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Middlesex must cultivate an “Aussie mongrel” mentality if they are to realise their potential in the second half of the season, according to head coach Stuart Law.

The former Australia batsman has been in charge for almost six months now, overseeing just one win from the Seaxes’ first seven Specsavers County Championship games.

While Law has been encouraged by recent performances, his assessment is that the team’s under-achievement in Division Two so far stems from deficiencies in mindset rather than talent.

“I’ve been here long enough to see where we need an attitude change rather than a technical change,” said Law, who left his role as West Indies coach to join Middlesex.

“Whether that means a change of personnel is another story, but I don’t think that’s the case in most areas. I’ve said to the guys above me we need to find some Aussie mongrel – someone to stand up and fight in all conditions.

“I’m not worried about someone who looks really good, I want someone who’s willing to tough it out and help the team.

“That’s what myself and (assistant coach) Nic Pothas are trying to instil, to get that mindset into them and that’s all it is – an attitude.

“Right now we deserve to be where we are, we haven’t played consistently well enough. But there’s a lot of cricket still to be played, a lot of points on offer and we are seeing signs of that upward curve.”

Middlesex remain some way off the promotion places after having to settle for a draw in their most recent, rain-affected outing against Glamorgan.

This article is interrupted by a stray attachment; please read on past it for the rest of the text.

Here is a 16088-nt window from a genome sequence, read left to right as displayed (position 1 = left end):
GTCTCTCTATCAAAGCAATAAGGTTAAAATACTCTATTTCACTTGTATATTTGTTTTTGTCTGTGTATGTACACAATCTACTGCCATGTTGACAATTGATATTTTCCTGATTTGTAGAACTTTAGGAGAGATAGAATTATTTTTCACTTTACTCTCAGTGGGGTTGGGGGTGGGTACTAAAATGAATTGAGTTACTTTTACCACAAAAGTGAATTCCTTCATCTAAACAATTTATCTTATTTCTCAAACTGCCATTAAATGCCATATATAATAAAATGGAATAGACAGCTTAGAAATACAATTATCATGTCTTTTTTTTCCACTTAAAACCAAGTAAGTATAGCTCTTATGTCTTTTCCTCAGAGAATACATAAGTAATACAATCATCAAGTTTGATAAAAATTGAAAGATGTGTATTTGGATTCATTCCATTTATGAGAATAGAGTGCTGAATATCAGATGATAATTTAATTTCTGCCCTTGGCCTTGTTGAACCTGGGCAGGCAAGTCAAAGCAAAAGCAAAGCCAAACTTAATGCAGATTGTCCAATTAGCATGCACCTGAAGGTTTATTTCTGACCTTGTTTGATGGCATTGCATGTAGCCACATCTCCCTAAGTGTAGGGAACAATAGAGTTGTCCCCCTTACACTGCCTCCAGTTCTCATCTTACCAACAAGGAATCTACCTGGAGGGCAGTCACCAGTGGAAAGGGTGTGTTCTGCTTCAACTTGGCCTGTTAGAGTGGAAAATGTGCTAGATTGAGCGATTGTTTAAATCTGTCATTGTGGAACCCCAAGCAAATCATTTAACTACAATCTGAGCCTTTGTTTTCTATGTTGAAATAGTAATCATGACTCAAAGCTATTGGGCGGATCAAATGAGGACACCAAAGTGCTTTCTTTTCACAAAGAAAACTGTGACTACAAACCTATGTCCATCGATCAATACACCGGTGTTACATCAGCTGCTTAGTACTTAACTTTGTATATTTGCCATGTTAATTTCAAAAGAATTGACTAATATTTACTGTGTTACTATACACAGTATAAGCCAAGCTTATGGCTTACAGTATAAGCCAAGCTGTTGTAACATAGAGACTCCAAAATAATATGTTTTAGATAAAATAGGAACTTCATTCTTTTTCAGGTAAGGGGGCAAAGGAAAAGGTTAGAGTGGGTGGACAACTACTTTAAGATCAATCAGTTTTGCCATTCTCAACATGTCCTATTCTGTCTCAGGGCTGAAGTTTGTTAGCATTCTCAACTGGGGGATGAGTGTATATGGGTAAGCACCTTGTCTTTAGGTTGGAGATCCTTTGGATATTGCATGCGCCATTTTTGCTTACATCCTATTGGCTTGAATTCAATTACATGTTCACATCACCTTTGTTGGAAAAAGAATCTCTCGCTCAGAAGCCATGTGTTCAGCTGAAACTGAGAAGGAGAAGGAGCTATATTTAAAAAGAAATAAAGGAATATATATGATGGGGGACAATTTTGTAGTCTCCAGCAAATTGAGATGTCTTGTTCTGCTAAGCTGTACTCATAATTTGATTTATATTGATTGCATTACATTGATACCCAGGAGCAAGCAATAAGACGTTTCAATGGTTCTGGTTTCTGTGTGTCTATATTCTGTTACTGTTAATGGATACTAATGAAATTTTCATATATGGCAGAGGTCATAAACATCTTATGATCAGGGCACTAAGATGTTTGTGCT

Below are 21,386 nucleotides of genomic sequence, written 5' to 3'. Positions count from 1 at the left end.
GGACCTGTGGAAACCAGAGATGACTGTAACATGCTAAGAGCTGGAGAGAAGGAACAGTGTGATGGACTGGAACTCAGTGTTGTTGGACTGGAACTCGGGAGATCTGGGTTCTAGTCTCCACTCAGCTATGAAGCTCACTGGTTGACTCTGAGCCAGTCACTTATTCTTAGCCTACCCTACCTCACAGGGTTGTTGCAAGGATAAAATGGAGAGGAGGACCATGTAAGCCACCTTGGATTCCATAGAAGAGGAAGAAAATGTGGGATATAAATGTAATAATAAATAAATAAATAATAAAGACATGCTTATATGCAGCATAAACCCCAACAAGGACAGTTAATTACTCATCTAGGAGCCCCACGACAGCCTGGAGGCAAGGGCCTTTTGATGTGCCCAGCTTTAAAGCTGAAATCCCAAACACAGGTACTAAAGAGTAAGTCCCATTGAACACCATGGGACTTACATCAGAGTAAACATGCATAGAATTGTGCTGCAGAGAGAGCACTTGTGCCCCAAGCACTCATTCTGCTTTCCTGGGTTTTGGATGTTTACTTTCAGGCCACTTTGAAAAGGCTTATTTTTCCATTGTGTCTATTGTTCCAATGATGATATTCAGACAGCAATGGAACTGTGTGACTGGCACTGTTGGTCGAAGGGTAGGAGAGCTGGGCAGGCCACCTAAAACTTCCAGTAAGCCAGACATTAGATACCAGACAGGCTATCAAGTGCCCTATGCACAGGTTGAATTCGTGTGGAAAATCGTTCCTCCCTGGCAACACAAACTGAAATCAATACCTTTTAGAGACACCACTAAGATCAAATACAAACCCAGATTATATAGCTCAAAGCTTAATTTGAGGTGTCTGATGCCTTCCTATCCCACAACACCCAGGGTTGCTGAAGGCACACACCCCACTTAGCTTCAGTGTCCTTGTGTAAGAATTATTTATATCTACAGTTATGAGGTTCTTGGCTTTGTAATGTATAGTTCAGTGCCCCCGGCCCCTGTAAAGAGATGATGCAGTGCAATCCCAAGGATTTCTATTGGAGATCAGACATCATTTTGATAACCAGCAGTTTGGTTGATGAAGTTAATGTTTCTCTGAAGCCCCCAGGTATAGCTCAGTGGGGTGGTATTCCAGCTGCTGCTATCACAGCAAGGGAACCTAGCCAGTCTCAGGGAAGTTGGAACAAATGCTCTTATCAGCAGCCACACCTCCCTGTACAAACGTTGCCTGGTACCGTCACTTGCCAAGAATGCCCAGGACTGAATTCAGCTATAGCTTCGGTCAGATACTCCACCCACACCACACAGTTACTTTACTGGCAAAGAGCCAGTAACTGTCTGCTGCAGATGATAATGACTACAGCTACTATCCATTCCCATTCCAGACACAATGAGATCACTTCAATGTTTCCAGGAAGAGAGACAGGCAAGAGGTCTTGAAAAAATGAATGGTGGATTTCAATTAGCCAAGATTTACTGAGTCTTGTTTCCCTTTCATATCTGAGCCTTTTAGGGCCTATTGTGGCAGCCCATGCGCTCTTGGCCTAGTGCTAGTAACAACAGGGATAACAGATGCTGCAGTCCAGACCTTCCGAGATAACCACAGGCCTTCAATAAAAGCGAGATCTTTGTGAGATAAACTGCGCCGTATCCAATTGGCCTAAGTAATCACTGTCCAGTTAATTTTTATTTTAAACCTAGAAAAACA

But Law identified glimpses of improvement from the batting unit, who topped 400 for the first time this season with two players – Sam Robson and Paul Stirling – hitting hundreds.

“We’ve had some tame dismissals, gifting our wickets at times and you can’t afford to do that,” observed the 50-year-old. “As a group, we haven’t been good enough.

“Until the last game, we’d had two centuries in the Championship, scored by one player – our captain Dawid Malan, who’s played very well so far this summer. That’s not enough.

“The wickets have been good. The exceptional way both Robson and Stirling played, on a wicket that had a bit in it, was exactly what we’ve been crying out for.

“There were pleasing signs, with batsmen standing up, puffing their chests out, having some presence at the crease and digging in to score runs, which has been lacking in the first innings.”

Law is also doing his best to convey a message about mental approach to his pace bowlers, having adopted a rotation policy for both four-day and one-day cricket.

Toby Roland-Jones, Steven Finn and Tom Helm have all suffered long-term injuries in recent years, while leading wicket-taker Tim Murtagh has been balancing the county schedule with Ireland commitments.

“We’ve got to get away from the idea that you pick a team and that’s the team until someone gets hurt,” added Law. “If we can have a couple of bowlers fresh for every Championship game, it’ll do us more good than harm.

“At first the players didn’t understand it, but I think they’re becoming more and more open to the idea and realise that not playing doesn’t mean they’ve been dropped.

“What it means is we’re giving them a rest to regenerate and come back for the game after next. Players who go through injuries have a horrific time and you want to limit that as much as possible.”

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